Water Line Cleaning and Disinfection on the Farm

Hydro-Logo-ColorBest Practices that Support Animal Health & Growth
By: Hydro Systems

Decline of Antibiotics in Agriculture

Emerging research on antibiotics in livestock and poultry negatively impacting human health has led to a decline in antibiotic use in farms. Evidence suggests that the widespread use of antibiotics in animals can lead to antibiotic resistance in humans.1 These antibiotic-resistant bacteria, or “superbugs,” sicken 2.8 million people every year.2

According to a study published in The Lancet Planetary Health, restricting antibiotic use on the farm can reduce antibiotic-resistant bacteria in livestock up to 39%.3 As a result of these findings, the U.S. Food and Drug Administration (FDA) banned the use of medically important antibiotics solely for growth promotion and now requires veterinary prescriptions for all medically important antibiotics administered to livestock.4

Consumer awareness of the potential adverse effects on human health has increased demand for farms to restrict antibiotic use. From 2011 to 2015, sales of “antibiotic-free meat” grew 29% each year, compared to under 5% for conventional meat.5 Around the same time, Consumer Reports found that 86% of consumers wanted meat from livestock raised without routine antibiotics at their grocery stores.6

While limiting antibiotic use in animals is a necessary step in the right direction, it unfortunately creates issues for farmers. Traditionally, farmers used antibiotics, in part, to help fight off microorganisms that make animals sick. As of 2012, approximately 88% of swine in the United States were fed antibiotics for disease prevention and growth promotion, 16% of lactating dairy cows received antibiotics for clinical mastitis, 15% of beef cows were fed antibiotics for clinical respiratory disease and 42% of beef cows were given Tylosin, an antibiotic to prevent liver abscesses.7 Using fewer antibiotics means that animals have a harder time fighting off pathogens and may get sick more easily, grow more slowly or die.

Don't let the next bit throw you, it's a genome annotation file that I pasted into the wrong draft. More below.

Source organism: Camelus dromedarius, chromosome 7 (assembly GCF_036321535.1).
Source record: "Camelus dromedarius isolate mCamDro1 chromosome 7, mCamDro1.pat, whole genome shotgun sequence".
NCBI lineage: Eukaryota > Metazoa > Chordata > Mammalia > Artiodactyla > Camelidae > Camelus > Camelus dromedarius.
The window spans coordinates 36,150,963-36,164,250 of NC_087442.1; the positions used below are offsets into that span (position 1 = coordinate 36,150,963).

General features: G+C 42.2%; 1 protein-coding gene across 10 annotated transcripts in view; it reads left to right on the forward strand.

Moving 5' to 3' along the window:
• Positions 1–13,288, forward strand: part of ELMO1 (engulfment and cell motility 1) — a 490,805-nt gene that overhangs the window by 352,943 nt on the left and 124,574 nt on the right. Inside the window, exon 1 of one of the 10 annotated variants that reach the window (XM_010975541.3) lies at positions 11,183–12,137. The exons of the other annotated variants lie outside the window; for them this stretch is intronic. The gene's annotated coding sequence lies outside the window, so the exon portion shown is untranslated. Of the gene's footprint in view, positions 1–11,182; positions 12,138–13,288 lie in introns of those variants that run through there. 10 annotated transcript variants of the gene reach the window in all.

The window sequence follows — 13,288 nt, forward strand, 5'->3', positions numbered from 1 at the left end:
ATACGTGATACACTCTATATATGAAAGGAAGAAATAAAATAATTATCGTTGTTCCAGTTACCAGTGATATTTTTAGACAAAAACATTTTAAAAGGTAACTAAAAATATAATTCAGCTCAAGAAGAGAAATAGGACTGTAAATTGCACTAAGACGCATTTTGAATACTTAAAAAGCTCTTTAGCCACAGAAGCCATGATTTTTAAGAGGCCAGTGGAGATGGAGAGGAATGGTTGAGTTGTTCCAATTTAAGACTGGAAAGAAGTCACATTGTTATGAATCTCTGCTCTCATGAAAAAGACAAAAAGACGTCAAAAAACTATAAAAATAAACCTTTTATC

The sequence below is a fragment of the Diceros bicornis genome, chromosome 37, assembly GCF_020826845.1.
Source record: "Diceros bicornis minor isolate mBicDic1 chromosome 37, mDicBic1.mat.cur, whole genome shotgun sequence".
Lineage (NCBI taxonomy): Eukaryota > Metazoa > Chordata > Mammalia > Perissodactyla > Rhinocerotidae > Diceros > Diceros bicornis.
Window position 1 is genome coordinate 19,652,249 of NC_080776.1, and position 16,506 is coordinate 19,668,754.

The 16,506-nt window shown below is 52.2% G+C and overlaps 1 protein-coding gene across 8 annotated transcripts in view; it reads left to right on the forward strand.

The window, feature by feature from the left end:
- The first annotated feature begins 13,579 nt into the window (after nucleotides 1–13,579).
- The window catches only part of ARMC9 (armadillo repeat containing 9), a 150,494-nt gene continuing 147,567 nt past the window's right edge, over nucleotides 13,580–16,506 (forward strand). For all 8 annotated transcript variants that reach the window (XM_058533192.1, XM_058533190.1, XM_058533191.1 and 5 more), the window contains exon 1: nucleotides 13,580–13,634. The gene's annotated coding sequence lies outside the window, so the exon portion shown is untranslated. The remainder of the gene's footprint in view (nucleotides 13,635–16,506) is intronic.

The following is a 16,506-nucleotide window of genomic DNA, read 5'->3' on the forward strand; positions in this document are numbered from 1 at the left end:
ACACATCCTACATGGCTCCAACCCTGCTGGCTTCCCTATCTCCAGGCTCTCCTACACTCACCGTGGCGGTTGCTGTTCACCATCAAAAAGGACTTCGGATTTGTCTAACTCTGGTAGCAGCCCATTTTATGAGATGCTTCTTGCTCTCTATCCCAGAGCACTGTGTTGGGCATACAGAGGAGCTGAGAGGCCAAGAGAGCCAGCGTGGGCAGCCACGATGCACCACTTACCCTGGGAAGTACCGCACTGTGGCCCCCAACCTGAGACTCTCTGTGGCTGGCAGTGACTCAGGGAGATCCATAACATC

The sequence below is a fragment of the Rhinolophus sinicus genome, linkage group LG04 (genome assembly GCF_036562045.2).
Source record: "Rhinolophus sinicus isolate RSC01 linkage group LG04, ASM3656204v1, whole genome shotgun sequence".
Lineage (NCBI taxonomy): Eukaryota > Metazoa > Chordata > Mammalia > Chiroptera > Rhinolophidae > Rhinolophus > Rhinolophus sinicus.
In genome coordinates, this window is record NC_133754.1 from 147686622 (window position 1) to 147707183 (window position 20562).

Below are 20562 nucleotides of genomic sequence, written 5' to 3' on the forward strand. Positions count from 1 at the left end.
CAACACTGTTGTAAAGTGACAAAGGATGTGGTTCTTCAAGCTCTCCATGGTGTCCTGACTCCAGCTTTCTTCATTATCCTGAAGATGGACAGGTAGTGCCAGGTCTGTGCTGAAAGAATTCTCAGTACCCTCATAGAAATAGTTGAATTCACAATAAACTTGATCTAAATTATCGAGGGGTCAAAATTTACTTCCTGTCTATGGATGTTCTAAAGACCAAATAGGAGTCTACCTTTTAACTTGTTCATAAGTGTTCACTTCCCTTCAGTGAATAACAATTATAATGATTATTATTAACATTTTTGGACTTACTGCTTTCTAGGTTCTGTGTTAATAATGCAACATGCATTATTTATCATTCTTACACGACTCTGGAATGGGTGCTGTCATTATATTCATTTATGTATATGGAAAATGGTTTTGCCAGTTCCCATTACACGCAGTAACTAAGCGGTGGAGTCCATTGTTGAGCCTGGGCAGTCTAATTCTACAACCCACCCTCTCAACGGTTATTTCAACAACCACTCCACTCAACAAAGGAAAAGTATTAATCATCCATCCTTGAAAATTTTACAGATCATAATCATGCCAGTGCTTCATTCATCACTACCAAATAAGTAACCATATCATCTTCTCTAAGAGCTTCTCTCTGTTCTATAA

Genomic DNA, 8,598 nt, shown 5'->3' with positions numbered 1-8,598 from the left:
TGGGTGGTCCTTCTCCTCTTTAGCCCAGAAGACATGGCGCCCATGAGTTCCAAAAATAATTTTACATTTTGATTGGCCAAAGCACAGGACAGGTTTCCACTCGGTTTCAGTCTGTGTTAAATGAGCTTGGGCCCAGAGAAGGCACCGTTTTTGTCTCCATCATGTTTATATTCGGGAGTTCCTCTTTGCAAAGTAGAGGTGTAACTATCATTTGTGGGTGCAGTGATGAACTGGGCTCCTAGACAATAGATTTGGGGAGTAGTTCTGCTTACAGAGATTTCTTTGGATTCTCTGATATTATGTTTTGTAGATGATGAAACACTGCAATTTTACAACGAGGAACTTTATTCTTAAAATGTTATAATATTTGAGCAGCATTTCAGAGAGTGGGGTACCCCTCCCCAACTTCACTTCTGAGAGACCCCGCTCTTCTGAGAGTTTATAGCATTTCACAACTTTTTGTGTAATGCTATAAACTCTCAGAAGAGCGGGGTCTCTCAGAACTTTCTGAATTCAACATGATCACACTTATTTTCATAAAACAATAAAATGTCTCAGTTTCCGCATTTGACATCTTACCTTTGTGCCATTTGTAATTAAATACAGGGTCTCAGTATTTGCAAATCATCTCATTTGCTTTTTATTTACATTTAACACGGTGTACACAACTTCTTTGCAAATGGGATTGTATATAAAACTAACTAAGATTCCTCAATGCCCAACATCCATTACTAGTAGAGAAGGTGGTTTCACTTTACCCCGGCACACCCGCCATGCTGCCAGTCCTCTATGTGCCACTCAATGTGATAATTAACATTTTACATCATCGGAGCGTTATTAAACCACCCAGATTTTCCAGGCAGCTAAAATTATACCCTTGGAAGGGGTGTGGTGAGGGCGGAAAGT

Farmers also have to ensure the health and safety of animals to avoid recalls associated with outbreaks of bacteria such as Escherichia coli (E. coli). Food recalls threaten the safety of consumers and the financial stability of a farm. In the United States alone, food recalls have grown by 10% over the last several years.8 When a food company experiences a recall, they lose an average of $10 million in direct costs, in addition to reputational damage and lost sales.9

Even though the times demand fewer antibiotics to limit antibiotic resistance, farms still need to raise animals quickly and healthily. As farmers move away from antibiotics, they are relying more heavily on proper cleaning and disinfecting to maintain animal health. As a result, keeping agricultural water clean is becoming more and more important. Removing or reducing  antibiotic use means that farms need a plan B that prioritizes water line cleaning.

Water Safety Importance and Issues

Water quality varies around the globe, and each region faces unique challenges. However, one thing that never varies is the need for clean water and water lines. Clean water is an essential part of ensuring animal health and preventing contamination. Farmers need to be aware of what diseases can arise from particular water sources and unclean water lines.

Farms pull water from natural sources, including ponds and wells, or public water sources. Natural sources typically host more potentially harmful organisms and non-acceptable pH levels that can impact animal health. Surface water from streams, rivers, lakes and ponds can become contaminated with road salt, industrial run-off, algae and plant pathogens.10 Unsafe levels of salinity and toxic elements in water can cause health problems and morbidity in animals.11

Diseases arise in water primarily due to biofilm build-up. A biofilm is a layer of slime containing microorganisms that forms on surfaces in contact with water.12 These biofilms harbor diseases harmful to both humans and animals and can corrode metal pipes, releasing iron particles into the water.13 Probiotics, prebiotics, vaccines, vitamins and minerals in the water supply can all contribute to the growth of biofilms.